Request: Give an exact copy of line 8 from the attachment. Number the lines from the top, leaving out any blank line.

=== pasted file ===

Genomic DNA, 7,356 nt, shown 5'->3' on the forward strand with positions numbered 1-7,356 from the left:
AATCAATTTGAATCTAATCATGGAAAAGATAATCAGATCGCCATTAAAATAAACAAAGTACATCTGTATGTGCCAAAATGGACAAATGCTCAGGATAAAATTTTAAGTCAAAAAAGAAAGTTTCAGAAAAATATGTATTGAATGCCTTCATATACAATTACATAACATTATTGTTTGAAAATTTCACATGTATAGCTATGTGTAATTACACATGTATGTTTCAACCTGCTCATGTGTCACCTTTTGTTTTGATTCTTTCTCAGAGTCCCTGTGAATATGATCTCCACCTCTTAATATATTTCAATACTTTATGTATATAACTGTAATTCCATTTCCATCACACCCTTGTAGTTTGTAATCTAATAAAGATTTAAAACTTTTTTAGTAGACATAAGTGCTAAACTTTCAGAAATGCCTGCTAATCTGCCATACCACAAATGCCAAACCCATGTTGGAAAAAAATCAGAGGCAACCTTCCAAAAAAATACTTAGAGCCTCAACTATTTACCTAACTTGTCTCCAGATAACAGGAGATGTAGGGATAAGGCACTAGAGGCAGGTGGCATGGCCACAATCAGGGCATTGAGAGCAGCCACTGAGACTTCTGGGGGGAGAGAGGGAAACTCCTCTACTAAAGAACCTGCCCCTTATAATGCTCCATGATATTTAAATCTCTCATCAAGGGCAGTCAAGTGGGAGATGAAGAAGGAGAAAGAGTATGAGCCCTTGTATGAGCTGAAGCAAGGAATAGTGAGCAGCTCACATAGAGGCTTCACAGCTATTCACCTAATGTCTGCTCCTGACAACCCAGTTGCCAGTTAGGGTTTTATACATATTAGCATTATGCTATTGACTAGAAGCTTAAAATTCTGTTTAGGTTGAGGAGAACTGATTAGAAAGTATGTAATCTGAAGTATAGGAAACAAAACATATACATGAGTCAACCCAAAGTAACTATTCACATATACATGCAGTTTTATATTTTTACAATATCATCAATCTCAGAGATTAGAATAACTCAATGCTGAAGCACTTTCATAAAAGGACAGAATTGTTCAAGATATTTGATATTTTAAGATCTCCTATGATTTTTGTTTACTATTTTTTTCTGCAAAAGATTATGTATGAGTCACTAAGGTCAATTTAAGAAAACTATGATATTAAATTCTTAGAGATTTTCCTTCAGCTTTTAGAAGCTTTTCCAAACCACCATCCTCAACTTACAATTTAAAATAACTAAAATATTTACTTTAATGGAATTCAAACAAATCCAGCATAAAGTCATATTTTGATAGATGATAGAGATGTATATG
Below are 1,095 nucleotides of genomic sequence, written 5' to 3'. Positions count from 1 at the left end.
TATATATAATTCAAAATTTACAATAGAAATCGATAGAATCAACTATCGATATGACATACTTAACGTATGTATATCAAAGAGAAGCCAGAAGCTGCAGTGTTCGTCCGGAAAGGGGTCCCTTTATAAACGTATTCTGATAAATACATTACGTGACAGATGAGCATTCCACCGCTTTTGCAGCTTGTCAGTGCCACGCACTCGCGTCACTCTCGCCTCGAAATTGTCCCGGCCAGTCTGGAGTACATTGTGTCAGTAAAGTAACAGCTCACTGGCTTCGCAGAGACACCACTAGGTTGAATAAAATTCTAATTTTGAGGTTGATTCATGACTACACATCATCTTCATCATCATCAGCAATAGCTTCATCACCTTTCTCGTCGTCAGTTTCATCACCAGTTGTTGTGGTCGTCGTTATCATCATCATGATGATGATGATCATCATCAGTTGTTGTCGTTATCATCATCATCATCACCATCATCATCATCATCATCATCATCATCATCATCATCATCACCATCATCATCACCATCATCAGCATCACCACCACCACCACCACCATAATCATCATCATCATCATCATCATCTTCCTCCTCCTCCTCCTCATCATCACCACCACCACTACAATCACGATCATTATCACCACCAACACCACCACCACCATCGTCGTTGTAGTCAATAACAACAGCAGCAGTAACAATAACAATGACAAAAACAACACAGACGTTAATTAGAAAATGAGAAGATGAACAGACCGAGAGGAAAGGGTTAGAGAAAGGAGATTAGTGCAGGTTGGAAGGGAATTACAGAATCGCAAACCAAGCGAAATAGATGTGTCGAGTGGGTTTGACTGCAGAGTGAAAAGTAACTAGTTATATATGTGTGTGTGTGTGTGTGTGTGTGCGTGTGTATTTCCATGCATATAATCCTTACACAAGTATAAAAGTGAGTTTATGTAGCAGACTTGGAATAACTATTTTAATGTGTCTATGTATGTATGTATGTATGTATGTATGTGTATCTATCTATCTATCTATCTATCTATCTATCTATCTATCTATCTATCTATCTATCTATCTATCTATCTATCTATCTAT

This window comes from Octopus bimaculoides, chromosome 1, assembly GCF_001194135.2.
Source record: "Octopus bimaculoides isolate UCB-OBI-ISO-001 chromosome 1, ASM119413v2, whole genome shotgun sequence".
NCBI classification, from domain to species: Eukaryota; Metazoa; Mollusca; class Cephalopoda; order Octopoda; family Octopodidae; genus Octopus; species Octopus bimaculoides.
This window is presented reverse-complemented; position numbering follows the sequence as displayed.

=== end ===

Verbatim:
This window is presented reverse-complemented; position numbering follows the sequence as displayed.